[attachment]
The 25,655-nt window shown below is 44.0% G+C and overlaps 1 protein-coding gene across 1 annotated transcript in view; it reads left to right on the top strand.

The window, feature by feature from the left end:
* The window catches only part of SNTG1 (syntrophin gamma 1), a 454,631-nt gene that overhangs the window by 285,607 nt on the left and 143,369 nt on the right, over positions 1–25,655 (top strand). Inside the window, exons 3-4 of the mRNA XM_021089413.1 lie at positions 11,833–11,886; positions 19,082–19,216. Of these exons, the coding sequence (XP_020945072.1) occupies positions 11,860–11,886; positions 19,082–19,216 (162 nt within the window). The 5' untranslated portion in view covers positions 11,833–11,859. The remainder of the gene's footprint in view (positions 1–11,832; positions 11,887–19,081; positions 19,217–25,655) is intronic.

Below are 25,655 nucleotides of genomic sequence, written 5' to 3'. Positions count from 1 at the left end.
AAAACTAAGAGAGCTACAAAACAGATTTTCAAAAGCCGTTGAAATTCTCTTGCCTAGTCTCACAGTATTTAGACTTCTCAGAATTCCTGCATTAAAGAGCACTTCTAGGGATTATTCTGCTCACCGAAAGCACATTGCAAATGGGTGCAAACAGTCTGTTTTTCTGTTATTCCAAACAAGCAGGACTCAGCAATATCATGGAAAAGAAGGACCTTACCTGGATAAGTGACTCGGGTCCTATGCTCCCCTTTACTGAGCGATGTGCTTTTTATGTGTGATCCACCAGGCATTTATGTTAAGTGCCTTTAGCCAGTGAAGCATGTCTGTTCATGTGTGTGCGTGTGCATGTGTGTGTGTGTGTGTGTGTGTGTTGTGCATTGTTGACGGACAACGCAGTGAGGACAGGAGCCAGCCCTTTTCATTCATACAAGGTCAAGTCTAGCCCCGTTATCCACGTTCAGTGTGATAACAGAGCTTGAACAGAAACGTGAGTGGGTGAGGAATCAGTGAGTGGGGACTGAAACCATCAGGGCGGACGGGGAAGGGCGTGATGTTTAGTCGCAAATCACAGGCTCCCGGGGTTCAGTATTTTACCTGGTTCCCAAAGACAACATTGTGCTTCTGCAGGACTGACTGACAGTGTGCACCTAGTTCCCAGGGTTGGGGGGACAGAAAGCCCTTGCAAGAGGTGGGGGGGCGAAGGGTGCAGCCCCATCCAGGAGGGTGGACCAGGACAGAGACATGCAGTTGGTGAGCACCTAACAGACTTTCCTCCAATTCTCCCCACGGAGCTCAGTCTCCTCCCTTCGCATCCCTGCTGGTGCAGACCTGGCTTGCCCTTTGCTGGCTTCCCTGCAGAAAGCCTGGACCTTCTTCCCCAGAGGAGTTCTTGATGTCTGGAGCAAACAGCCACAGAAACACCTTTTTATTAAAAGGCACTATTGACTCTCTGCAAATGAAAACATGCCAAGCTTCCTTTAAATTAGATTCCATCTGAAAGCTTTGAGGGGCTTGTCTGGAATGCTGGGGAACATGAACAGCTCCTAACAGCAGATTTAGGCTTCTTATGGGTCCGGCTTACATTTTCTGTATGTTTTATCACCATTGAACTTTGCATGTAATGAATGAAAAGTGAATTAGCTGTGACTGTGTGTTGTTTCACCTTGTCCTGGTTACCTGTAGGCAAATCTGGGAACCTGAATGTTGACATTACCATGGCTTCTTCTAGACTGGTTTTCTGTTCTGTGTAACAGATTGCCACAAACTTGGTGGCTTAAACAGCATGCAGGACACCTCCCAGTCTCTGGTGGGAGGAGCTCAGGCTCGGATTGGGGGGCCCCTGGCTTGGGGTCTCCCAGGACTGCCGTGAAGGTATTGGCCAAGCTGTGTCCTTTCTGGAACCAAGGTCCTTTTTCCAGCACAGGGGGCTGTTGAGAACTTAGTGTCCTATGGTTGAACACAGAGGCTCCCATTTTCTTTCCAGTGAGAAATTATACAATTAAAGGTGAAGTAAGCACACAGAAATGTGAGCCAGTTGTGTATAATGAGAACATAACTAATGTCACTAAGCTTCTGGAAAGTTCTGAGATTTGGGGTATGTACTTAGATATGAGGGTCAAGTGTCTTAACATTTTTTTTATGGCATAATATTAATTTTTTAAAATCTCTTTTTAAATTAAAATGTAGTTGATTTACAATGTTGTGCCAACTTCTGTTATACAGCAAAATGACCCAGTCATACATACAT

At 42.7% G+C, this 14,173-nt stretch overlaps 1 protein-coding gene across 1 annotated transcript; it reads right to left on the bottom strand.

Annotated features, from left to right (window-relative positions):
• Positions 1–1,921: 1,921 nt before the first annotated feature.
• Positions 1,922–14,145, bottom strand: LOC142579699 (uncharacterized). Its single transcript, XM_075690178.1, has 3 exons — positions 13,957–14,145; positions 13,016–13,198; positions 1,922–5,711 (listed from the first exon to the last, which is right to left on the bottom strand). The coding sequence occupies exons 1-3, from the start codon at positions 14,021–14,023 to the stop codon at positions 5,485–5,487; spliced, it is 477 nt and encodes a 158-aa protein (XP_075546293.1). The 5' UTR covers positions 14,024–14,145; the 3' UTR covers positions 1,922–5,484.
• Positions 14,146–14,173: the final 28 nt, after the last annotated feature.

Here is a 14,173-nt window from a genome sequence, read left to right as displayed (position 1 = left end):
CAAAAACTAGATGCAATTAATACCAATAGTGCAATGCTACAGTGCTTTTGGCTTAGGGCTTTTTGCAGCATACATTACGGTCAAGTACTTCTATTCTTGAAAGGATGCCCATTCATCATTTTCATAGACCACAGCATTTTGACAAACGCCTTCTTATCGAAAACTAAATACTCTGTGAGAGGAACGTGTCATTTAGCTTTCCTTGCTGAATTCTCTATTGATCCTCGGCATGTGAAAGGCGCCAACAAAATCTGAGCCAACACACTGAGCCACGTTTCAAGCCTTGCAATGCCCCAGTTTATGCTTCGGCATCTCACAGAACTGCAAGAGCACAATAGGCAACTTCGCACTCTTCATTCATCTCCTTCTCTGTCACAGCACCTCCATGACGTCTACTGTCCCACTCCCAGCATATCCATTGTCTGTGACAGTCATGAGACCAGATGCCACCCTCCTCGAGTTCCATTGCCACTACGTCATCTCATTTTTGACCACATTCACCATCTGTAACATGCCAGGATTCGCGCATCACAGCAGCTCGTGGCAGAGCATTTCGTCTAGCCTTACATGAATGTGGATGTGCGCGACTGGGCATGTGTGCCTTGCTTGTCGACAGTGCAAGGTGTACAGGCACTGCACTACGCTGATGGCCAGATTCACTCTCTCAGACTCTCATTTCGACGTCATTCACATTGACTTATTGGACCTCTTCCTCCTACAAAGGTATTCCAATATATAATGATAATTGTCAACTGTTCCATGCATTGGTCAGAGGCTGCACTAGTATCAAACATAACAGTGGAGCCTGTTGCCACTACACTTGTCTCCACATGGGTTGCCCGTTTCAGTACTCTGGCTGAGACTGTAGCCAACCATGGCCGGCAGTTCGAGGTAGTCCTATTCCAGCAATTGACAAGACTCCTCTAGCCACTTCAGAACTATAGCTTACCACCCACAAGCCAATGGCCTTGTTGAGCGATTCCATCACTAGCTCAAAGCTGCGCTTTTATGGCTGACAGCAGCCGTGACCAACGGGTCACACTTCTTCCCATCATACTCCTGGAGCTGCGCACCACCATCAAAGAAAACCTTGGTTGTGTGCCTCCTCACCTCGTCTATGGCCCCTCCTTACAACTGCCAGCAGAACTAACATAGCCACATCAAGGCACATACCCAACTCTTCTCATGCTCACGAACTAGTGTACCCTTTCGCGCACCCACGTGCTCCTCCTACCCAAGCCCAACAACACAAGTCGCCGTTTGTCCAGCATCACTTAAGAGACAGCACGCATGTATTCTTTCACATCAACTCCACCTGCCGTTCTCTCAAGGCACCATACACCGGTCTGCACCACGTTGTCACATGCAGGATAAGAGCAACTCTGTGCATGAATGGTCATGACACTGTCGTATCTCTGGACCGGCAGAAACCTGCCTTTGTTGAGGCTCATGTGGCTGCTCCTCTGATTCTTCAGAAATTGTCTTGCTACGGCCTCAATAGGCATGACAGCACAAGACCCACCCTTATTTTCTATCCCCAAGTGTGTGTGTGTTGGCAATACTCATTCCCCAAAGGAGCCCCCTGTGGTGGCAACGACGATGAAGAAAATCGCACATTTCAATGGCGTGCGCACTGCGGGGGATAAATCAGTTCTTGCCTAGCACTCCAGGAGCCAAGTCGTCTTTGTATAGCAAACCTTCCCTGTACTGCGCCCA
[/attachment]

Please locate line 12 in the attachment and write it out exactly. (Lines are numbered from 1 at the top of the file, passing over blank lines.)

CAAAAACTAGATGCAATTAATACCAATAGTGCAATGCTACAGTGCTTTTGGCTTAGGGCTTTTTGCAGCATACATTACGGTCAAGTACTTCTATTCTTGAAAGGATGCCCATTCATCATTTTCATAGACCACAGCATTTTGACAAACGCCTTCTTATCGAAAACTAAATACTCTGTGAGAGGAACGTGTCATTTAGCTTTCCTTGCTGAATTCTCTATTGATCCTCGGCATGTGAAAGGCGCCAACAAAATCTGAGCCAACACACTGAGCCACGTTTCAAGCCTTGCAATGCCCCAGTTTATGCTTCGGCATCTCACAGAACTGCAAGAGCACAATAGGCAACTTCGCACTCTTCATTCATCTCCTTCTCTGTCACAGCACCTCCATGACGTCTACTGTCCCACTCCCAGCATATCCATTGTCTGTGACAGTCATGAGACCAGATGCCACCCTCCTCGAGTTCCATTGCCACTACGTCATCTCATTTTTGACCACATTCACCATCTGTAACATGCCAGGATTCGCGCATCACAGCAGCTCGTGGCAGAGCATTTCGTCTAGCCTTACATGAATGTGGATGTGCGCGACTGGGCATGTGTGCCTTGCTTGTCGACAGTGCAAGGTGTACAGGCACTGCACTACGCTGATGGCCAGATTCACTCTCTCAGACTCTCATTTCGACGTCATTCACATTGACTTATTGGACCTCTTCCTCCTACAAAGGTATTCCAATATATAATGATAATTGTCAACTGTTCCATGCATTGGTCAGAGGCTGCACTAGTATCAAACATAACAGTGGAGCCTGTTGCCACTACACTTGTCTCCACATGGGTTGCCCGTTTCAGTACTCTGGCTGAGACTGTAGCCAACCATGGCCGGCAGTTCGAGGTAGTCCTATTCCAGCAATTGACAAGACTCCTCTAGCCACTTCAGAACTATAGCTTACCACCCACAAGCCAATGGCCTTGTTGAGCGATTCCATCACTAGCTCAAAGCTGCGCTTTTATGGCTGACAGCAGCCGTGACCAACGGGTCACACTTCTTCCCATCATACTCCTGGAGCTGCGCACCACCATCAAAGAAAACCTTGGTTGTGTGCCTCCTCACCTCGTCTATGGCCCCTCCTTACAACTGCCAGCAGAACTAACATAGCCACATCAAGGCACATACCCAACTCTTCTCATGCTCACGAACTAGTGTACCCTTTCGCGCACCCACGTGCTCCTCCTACCCAAGCCCAACAACACAAGTCGCCGTTTGTCCAGCATCACTTAAGAGACAGCACGCATGTATTCTTTCACATCAACTCCACCTGCCGTTCTCTCAAGGCACCATACACCGGTCTGCACCACGTTGTCACATGCAGGATAAGAGCAACTCTGTGCATGAATGGTCATGACACTGTCGTATCTCTGGACCGGCAGAAACCTGCCTTTGTTGAGGCTCATGTGGCTGCTCCTCTGATTCTTCAGAAATTGTCTTGCTACGGCCTCAATAGGCATGACAGCACAAGACCCACCCTTATTTTCTATCCCCAAGTGTGTGTGTGTTGGCAATACTCATTCCCCAAAGGAGCCCCCTGTGGTGGCAACGACGATGAAGAAAATCGCACATTTCAATGGCGTGCGCACTGCGGGGGATAAATCAGTTCTTGCCTAGCACTCCAGGAGCCAAGTCGTCTTTGTATAGCAAACCTTCCCTGTACTGCGCCCA